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The prologue

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  • Achilles37@aol.com
    The opening words, sometimes referred to as the prologue or incipit, of the Gospel of Thomas (Coptic version) are: “These are the secret sayings which the
    Message 1 of 1 , Jun 19, 2006
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      The opening words, sometimes referred to as the prologue or incipit, of the Gospel of Thomas (Coptic version) are:

      “These are the secret sayings which the living Jesus spoke and which Didymos Judas Thomas wrote down.” (Lambdin)

      We can find parallels to this type of an introductory formula in several places. For example, just as the Gospel of Thomas begins by identifying its contents as the (secret) words which Jesus spoke, the book of Deuteronomy begins by stating that it contains the words that Moses spoke:

      “These are the words that Moses spoke to Israel in the Transjordan”

      Other parallels to this same type of formula may be found in both orthodox and Gnostic Christianity:

      Luke 24:44: “These are the words which I spoke to you while I was still with you”

      The (Second) Apocalypse of James: ”This is the discourse that James the Just spoke in Jerusalem, which Mareim, one of the priests, wrote.”

      The Book of Thomas the Contender: “The secret words spoken by the Saviour to Judas Thomas and which I have written down; I, Matthias, who heard them while they spoke together”

      Keeping these examples in mind, it is interesting to note the beginning of the recently published Gospel of Judas:

      “The secret account of the revelation that Jesus spoke in conversation with Judas Iscariot during a week three days before he celebrated Passover.”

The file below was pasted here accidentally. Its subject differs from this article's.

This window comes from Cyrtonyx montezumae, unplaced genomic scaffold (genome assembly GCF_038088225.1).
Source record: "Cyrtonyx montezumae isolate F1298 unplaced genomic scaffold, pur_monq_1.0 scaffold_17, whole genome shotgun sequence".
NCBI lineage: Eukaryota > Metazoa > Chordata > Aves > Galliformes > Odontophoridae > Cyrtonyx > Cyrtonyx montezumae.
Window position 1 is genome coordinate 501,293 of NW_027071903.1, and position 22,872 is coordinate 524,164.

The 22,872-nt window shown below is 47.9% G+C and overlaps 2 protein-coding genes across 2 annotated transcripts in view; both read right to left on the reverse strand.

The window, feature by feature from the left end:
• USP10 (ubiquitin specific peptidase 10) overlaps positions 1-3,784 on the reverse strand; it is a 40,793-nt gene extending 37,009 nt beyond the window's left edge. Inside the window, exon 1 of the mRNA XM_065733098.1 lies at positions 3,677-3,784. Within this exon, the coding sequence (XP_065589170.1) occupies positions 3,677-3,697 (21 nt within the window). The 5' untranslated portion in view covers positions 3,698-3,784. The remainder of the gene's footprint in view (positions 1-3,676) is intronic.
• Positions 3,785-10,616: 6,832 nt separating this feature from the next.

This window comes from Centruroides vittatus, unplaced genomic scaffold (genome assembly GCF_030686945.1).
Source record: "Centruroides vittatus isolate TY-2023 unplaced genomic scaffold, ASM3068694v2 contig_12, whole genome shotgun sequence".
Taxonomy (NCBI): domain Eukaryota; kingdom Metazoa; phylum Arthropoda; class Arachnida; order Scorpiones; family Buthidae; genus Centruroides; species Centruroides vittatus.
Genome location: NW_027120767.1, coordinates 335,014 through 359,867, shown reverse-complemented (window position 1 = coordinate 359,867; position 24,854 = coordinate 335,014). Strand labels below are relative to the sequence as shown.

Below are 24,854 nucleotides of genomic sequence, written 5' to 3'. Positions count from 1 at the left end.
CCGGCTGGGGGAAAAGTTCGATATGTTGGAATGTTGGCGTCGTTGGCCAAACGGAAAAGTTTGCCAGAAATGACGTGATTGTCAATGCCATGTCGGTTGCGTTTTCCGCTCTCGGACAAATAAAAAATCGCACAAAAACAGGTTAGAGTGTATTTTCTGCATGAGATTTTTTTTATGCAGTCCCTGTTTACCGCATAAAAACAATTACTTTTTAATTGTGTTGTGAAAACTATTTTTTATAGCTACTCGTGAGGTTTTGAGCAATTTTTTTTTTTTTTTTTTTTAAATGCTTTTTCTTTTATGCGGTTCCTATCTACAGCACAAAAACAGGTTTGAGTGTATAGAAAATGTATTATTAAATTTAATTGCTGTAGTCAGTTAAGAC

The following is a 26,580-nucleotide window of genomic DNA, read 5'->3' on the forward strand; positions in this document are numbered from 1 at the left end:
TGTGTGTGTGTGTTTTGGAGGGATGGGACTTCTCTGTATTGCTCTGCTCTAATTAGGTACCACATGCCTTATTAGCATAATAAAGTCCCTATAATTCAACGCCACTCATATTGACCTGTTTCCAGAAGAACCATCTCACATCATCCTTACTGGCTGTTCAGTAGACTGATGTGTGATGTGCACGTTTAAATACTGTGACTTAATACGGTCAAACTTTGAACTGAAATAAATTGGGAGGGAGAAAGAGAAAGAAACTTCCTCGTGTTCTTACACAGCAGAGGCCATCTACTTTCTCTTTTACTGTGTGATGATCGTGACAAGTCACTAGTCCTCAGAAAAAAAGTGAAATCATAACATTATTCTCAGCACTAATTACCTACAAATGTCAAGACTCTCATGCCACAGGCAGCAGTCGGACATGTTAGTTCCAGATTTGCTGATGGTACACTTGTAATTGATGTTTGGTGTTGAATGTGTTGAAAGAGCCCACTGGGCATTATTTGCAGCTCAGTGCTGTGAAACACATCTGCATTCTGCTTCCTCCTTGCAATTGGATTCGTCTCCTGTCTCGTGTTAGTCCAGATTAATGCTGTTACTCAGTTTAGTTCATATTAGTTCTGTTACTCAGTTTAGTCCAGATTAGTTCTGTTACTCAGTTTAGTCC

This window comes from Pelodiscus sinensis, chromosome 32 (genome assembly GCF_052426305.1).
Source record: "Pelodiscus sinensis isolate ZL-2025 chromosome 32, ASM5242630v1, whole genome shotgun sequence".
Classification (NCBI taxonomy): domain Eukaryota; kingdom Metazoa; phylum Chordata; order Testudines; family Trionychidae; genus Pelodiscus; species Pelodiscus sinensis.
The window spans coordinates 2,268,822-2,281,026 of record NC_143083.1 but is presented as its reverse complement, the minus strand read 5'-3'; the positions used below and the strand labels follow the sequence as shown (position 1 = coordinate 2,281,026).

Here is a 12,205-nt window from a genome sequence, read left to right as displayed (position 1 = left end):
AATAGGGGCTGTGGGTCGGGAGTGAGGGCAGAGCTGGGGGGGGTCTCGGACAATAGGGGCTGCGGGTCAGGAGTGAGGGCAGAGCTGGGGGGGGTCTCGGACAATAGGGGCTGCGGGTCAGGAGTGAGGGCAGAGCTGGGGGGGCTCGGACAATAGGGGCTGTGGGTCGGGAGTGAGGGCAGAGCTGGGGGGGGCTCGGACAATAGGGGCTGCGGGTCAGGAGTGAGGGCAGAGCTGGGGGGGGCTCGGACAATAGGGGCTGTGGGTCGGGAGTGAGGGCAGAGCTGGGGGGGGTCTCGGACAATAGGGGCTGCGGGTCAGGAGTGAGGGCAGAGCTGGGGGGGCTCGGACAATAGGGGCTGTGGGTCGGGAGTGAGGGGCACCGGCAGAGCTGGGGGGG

When we compare the above examples, we note the following:

      o The Gospel of Thomas, The Book of Thomas the Contender, and The Gospel of Judas all use the term “secret” (or “hidden”)
      o The Gospel of Thomas, The Book of Thomas the Contender, and The (Second) Apocalypse of James name the author
      o Among the Christian examples, The (Second) Apocalypse of James is unique in that the formula is applied to the words of someone other than Jesus
      o The book of Deuteronomy specifies the audience as “Israel.” The Gospel of Luke specifies the audience as “you” (i.e., the disciples of Jesus). The Book of Thomas the Contender and The Gospel of Judas specify the audience as particular disciples (Judas Thomas and Judas Iscariot, respectively).
      o Among the Christian examples listed here, the version of the formula that appears in Luke 24:44 is unique in at least two respects: 1.) It does not appear at the beginning of the work and 2.) the speaker of the words is identified in the first person (“the words which I spoke”)
      o The Gospel of Judas does not speak of the “secret words” or "secret sayings" that Jesus spoke, but instead describes the “secret account of the revelation” that Jesus spoke. Compared to the other examples, the change seems arbitrary and secondary.
      o In similar fashion, that fact that it is not Jesus who speaks the secret words in The Book of Thomas the Contender but instead the secret words are spoken by “the Saviour” also seems like a secondary change.

      Any comments, observations, opinions?

      - Kevin Johnson
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